Harp & Altar
Roseanne Carrara
To a Translator of Horace

Andy Fitch
from Island

Eileen G'Sell

Amy King

Jesse Lichtenstein

Stephen Sturgeon
Three Elegies for Landis Everson

G.C. Waldrep

To a Translator of Horace
Roseanne Carrara

You spoke of the followers of a mathematician who drew

from his example the promise of a second life. Pythagoras

lived as Pythagoras. And, having chosen the weapon

of an ancestor from a pile, he lived again, or that earlier hero

whose weapon he had chosen lived a second life in him.

Now that it is sure the both of them are dead, your take

on the old question stings us iron and fresh: what good

does it do the hero to have stood for something once?

The sea eats the captain and his crew. The aged still tear

at the bright youths and those in their prime on their way

to the underworld, tumbling down as if they, too,

were young again. Nobody escapes the sport of the old gods

or the shame of the new Christ, cold in his chiefly literal state.

Stay with us. We will need you soon enough. Stay to confound


what might be termed the second life of Edward Teller,

our father of the h-bomb, what with the ethos he delivered once,

his theme, reprised by the stiffs come to trade upon his take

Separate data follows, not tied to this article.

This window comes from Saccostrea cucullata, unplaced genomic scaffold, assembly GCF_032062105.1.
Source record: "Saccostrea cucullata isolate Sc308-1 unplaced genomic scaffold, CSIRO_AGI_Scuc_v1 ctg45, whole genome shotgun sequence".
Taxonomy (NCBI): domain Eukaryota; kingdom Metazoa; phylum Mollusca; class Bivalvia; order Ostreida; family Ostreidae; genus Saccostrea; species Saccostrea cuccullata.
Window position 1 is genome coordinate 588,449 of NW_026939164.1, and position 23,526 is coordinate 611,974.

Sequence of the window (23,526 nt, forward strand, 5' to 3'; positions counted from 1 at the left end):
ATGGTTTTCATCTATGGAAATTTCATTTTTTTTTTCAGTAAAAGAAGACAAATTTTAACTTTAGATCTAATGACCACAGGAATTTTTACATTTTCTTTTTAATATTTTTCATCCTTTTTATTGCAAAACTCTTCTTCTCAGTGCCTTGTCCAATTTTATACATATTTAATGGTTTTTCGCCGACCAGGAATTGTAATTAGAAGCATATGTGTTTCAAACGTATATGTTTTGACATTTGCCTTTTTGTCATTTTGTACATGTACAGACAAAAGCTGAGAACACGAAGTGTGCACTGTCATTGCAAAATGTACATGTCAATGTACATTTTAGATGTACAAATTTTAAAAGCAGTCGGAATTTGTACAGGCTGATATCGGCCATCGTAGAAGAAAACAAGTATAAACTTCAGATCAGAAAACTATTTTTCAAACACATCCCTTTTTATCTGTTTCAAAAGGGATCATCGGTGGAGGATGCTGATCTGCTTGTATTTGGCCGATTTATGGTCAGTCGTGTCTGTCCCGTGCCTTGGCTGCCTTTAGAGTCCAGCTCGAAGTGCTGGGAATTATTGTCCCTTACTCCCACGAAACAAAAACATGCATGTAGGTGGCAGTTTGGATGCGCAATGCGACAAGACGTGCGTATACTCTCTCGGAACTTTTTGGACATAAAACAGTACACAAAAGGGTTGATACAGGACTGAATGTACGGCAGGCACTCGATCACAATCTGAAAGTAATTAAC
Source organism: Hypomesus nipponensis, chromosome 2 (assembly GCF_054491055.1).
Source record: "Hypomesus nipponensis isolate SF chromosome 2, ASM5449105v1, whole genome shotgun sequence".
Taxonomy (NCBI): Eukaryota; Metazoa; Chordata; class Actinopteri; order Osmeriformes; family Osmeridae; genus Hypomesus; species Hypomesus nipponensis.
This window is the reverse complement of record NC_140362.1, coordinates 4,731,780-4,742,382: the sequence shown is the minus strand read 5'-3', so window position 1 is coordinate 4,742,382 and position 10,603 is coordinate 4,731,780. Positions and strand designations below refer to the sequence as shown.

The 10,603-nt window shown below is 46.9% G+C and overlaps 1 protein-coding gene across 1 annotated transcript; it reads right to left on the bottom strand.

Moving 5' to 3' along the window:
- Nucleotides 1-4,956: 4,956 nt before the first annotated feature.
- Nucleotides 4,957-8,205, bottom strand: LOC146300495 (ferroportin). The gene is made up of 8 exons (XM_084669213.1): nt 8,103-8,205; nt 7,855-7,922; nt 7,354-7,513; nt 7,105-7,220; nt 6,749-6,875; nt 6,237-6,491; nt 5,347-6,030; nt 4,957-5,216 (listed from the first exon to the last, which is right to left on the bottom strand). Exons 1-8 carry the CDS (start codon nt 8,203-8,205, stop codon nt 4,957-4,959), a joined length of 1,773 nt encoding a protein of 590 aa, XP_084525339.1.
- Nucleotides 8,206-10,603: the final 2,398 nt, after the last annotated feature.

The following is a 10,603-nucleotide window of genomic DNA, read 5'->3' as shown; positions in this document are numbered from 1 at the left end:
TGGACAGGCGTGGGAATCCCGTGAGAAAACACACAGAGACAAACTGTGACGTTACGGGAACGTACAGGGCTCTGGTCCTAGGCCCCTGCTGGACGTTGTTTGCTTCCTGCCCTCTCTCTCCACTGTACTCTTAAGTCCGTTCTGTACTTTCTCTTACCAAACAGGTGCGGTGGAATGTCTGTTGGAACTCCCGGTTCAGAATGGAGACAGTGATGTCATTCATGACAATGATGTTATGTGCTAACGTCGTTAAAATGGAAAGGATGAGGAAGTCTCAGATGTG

on the human condition: the heart’s essential weakness,

the self-serving nature of humankind, our vision, base,

not visionary, caught wittling down the truth. That Teller

was no Pythagoras, in truth, come tell us. Come sink these stiffs

already bidding in his name for a license to spread a sea of mirrors

into space so as to make the sunlight flicker and to cool

what they have frequently termed this sunken earth. They will ask

to dust the stratosphere, too, with haze enough to reproduce

what Vesuvius and Mount St. Helens threw upon the day-

light once. They will ask to engineer a thick albeit

temporary age of winter, to put an end to the warmth


we forced upon the atmosphere and in upon ourselves

in this (and it is almost fair) our bent for self-indulgence.

Set us right again. Ask this group the old question,

and in an even sharper strain of certitude, what good

does it do you now that you are dead (though they

remain, for all intents and purposes, among the living)

to have treated our predicament from the tips and not

the roots? Ask them, what good, not to confirm in us

our primal lethargy but to make it plain – the most of us

would choose, on behalf of our two hemispheres and their

surrounding gases, to go without our deeper wants

and most of our possessions, with little grief, and long

before we make our way to Proserpina, swung at and torn

by the aged and the youths enticed or bidden there.